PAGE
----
Mike Davies

If you would like to order a copy of the album (in CD or Vinyl), download it or just listen to snippets of selected tracks (track previews are usually on the download page) then click below to be taken to our associated partner Amazon’s website.

Buying through Amazon on folking.com helps us to recover a small part of our running costs, so please order anything you need as every little purchase helps us.

Artist’s website: www.katerusby.com

‘Sweet Bells’ – live:

Old Blind Dogs announce new album

 

Old Blind Dogs

Old Blind Dogs are back  with a new record and a new line up.

Original member, Jonny Hardie (Fiddle / Vocals) is joined by long term partners Aaron Jones (Bouzouki / Vocals), Ali Hutton (Pipes / Whistles) and new percussion powerhouse Donald Hay.

In their twenty five year history this is The Dogs’ thirteenth release and their first in six years. Back to their best with a recording capturing the infectious energy of their live show, Room With A View has excitement, beauty and their trademark powerful vocals.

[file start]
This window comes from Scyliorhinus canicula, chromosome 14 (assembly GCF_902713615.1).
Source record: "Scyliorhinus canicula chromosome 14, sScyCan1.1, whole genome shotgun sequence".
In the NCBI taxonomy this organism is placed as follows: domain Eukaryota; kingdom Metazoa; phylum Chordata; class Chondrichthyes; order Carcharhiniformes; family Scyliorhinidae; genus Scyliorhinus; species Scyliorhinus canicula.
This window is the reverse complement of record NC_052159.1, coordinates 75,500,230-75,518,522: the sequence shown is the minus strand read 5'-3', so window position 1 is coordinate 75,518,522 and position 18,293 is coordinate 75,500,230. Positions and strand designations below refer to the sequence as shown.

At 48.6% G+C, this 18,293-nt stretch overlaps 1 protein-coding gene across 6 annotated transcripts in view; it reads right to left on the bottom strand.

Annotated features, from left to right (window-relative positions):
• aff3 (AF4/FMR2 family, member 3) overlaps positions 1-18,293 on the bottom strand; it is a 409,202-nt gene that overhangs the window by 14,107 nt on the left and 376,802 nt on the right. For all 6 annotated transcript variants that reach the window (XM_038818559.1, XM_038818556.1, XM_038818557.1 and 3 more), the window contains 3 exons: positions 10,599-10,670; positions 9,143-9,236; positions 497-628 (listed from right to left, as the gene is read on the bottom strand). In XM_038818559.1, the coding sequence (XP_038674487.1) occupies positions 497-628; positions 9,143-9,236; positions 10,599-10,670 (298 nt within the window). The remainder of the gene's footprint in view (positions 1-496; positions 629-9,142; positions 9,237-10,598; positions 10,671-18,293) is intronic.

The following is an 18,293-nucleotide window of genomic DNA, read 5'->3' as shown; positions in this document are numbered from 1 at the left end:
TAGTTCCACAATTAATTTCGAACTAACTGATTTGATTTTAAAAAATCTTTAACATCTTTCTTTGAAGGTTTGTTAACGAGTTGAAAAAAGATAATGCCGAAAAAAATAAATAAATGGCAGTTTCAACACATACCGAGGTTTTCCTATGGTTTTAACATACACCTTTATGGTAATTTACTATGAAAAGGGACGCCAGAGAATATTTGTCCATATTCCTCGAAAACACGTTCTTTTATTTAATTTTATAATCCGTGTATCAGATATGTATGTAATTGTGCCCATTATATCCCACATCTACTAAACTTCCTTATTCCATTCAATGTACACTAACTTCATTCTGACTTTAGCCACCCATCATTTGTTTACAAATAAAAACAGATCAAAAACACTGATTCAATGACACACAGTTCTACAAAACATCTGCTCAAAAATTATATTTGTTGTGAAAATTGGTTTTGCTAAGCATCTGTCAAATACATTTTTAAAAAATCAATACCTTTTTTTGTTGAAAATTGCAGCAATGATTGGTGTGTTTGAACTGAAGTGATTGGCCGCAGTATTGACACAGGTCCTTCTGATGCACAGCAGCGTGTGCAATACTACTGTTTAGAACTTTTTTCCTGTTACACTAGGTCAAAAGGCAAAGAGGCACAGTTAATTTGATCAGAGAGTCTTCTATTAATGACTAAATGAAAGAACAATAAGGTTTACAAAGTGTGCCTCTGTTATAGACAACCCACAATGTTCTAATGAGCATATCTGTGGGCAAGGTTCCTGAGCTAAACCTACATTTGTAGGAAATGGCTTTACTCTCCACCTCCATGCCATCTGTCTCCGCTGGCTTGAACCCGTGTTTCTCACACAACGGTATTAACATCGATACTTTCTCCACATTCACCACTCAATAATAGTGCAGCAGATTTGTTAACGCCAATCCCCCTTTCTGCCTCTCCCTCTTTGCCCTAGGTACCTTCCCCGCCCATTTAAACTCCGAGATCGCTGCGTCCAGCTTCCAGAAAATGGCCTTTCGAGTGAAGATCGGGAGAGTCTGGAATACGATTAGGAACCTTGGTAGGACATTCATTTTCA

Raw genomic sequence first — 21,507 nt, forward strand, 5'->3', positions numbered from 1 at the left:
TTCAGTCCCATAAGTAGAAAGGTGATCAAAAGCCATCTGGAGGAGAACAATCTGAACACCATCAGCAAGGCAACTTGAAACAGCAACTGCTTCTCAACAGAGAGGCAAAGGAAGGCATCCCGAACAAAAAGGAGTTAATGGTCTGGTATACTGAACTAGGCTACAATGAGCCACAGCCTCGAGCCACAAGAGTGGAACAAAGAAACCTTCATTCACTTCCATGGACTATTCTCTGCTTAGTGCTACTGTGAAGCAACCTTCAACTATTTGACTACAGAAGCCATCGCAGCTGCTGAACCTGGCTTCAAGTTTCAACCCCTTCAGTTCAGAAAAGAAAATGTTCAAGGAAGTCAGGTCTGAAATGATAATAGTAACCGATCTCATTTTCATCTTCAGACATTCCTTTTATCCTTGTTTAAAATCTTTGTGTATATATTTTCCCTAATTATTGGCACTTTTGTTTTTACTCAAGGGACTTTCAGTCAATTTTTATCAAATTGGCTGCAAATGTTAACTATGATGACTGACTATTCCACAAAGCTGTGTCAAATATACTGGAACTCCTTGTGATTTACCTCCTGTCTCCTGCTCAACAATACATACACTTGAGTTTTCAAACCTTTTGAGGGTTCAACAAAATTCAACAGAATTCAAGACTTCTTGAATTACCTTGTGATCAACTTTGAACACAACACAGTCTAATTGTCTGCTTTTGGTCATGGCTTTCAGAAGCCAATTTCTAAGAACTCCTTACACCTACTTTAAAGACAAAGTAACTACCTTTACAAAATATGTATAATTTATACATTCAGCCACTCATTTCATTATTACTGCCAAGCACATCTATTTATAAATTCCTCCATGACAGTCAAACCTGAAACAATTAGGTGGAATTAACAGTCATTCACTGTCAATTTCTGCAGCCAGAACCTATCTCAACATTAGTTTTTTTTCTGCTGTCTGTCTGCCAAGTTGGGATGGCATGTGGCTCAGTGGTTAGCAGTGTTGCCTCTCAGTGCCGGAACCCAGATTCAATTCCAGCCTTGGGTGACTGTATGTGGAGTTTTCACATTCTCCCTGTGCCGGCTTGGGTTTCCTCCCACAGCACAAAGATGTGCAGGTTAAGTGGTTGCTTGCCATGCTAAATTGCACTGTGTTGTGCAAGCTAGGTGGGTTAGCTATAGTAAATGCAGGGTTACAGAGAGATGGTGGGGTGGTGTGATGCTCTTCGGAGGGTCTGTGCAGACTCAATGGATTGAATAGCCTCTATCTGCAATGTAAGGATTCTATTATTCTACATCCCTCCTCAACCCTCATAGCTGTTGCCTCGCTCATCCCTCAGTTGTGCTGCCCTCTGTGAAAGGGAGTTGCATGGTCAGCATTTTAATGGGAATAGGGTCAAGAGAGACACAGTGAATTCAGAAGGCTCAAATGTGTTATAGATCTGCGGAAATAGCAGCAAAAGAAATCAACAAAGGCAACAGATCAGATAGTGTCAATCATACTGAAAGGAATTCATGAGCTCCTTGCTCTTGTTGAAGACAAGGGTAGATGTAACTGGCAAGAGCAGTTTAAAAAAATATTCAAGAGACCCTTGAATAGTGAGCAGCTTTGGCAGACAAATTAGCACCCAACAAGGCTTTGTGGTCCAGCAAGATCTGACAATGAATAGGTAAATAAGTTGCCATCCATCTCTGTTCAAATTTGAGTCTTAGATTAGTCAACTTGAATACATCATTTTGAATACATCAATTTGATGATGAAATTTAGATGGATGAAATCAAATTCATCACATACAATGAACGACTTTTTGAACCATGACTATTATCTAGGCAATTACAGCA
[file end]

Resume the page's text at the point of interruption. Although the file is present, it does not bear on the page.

A Scottish band that takes their historical ties seriously, Old Blind Dogs’ new recording captures parts of a tradition that goes back a long way. Great story telling and timeless tunes made for the ups and downs of life … and dancing!

The Dogs have spent a lot of time touring in America and opening track ‘Bunker Hill’ is a perfect example of tunes travelling from one country to another, adapting to their surroundings as they go.

Music by brilliant current tune writers sits seamlessly with tunes from days gone by, from ‘Ali’s Cairo Day’ and Alasdair White’s brand new ‘An Iuchair’ to Breton gavottes and old Scottish pipe reels. Aaron was interested in singing songs from where he lives so there are two from Lionel McLelland, a great poet from Moffat in Dumfries and Galloway, the enchanting ‘Earl O March’s Daughter’ and the dark tale of ‘Sawney Bean’.